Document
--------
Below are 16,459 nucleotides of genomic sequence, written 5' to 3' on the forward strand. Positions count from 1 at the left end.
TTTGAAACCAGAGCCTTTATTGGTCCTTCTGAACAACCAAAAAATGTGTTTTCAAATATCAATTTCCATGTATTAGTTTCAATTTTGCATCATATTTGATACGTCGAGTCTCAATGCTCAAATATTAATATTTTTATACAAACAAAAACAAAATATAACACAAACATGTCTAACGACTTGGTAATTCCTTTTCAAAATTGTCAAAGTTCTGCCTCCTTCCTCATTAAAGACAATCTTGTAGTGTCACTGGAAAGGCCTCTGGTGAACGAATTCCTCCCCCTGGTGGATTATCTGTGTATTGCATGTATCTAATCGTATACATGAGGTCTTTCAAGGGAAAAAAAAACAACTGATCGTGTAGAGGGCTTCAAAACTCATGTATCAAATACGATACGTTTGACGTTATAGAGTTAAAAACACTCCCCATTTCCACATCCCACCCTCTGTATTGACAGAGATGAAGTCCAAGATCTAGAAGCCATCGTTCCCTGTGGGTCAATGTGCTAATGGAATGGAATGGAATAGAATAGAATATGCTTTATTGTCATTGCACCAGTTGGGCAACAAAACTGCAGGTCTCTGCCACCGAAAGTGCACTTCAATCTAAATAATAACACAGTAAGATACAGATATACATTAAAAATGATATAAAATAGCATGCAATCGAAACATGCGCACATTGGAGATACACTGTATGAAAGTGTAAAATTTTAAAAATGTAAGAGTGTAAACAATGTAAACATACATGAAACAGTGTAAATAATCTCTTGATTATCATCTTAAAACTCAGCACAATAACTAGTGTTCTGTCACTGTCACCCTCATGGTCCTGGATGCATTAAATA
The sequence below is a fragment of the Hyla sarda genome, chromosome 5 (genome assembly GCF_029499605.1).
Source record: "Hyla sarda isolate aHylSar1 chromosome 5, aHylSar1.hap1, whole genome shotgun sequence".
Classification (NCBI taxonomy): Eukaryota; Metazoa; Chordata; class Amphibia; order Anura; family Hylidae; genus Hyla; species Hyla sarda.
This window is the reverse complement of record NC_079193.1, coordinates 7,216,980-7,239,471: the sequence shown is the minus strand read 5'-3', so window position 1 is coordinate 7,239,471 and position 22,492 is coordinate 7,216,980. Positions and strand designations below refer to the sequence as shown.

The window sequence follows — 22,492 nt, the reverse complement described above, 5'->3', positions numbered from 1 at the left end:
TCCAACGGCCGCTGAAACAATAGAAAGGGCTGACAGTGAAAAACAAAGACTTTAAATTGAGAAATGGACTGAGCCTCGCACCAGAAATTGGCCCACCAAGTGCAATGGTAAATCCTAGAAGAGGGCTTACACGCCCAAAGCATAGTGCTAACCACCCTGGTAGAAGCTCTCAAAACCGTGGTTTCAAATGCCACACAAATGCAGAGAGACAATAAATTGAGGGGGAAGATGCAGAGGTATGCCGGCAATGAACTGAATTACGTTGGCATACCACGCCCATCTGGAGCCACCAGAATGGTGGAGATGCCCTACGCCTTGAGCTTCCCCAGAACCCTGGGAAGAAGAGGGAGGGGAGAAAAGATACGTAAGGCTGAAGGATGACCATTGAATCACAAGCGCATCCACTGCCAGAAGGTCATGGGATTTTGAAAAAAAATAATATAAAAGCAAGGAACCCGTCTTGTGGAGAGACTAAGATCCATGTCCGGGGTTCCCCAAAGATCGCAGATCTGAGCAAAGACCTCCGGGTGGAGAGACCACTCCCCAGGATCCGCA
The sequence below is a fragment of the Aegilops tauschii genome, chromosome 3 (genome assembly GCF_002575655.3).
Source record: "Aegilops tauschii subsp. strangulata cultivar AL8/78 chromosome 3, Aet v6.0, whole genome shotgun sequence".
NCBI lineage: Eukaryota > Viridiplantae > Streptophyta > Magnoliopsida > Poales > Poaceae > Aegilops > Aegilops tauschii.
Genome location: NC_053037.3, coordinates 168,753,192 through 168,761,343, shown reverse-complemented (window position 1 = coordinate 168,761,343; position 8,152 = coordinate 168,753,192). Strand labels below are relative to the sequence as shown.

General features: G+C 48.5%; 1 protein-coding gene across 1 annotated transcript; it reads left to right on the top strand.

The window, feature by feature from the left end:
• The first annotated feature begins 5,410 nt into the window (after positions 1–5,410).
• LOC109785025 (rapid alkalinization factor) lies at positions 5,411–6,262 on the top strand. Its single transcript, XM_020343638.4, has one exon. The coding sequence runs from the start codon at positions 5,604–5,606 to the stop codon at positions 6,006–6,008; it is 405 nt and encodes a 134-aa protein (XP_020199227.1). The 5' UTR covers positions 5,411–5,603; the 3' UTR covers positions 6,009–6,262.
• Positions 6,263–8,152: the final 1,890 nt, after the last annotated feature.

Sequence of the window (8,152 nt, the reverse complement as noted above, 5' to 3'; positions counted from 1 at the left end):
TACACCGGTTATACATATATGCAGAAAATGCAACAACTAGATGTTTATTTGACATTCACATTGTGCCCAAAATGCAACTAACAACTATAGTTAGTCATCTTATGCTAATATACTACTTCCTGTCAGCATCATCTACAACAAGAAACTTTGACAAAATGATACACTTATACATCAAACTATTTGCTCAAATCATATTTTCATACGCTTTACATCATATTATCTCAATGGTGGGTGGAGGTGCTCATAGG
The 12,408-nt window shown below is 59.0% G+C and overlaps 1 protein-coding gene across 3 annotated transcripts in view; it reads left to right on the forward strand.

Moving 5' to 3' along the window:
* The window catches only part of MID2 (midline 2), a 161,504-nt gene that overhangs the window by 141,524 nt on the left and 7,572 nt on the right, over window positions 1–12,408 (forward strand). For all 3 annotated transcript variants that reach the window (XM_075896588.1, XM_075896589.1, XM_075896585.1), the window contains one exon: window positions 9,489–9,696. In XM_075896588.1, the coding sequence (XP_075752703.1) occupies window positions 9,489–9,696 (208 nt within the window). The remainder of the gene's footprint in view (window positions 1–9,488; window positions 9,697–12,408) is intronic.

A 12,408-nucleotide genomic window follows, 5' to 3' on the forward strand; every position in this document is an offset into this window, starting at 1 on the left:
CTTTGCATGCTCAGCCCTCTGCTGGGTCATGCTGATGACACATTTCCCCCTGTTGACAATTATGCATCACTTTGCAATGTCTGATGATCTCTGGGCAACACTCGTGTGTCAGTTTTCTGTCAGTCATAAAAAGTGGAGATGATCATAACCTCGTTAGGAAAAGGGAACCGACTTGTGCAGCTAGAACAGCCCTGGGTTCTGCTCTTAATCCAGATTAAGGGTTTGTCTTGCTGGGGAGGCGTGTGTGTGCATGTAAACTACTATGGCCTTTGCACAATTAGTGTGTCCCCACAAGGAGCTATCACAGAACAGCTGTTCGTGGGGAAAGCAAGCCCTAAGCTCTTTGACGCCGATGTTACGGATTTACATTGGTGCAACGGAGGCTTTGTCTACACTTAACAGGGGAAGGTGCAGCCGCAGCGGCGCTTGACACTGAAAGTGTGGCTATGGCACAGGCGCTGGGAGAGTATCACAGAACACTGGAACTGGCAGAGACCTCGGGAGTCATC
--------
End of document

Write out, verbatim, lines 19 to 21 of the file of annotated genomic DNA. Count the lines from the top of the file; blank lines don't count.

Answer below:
TACACCGGTTATACATATATGCAGAAAATGCAACAACTAGATGTTTATTTGACATTCACATTGTGCCCAAAATGCAACTAACAACTATAGTTAGTCATCTTATGCTAATATACTACTTCCTGTCAGCATCATCTACAACAAGAAACTTTGACAAAATGATACACTTATACATCAAACTATTTGCTCAAATCATATTTTCATACGCTTTACATCATATTATCTCAATGGTGGGTGGAGGTGCTCATAGG
The 12,408-nt window shown below is 59.0% G+C and overlaps 1 protein-coding gene across 3 annotated transcripts in view; it reads left to right on the forward strand.

Moving 5' to 3' along the window: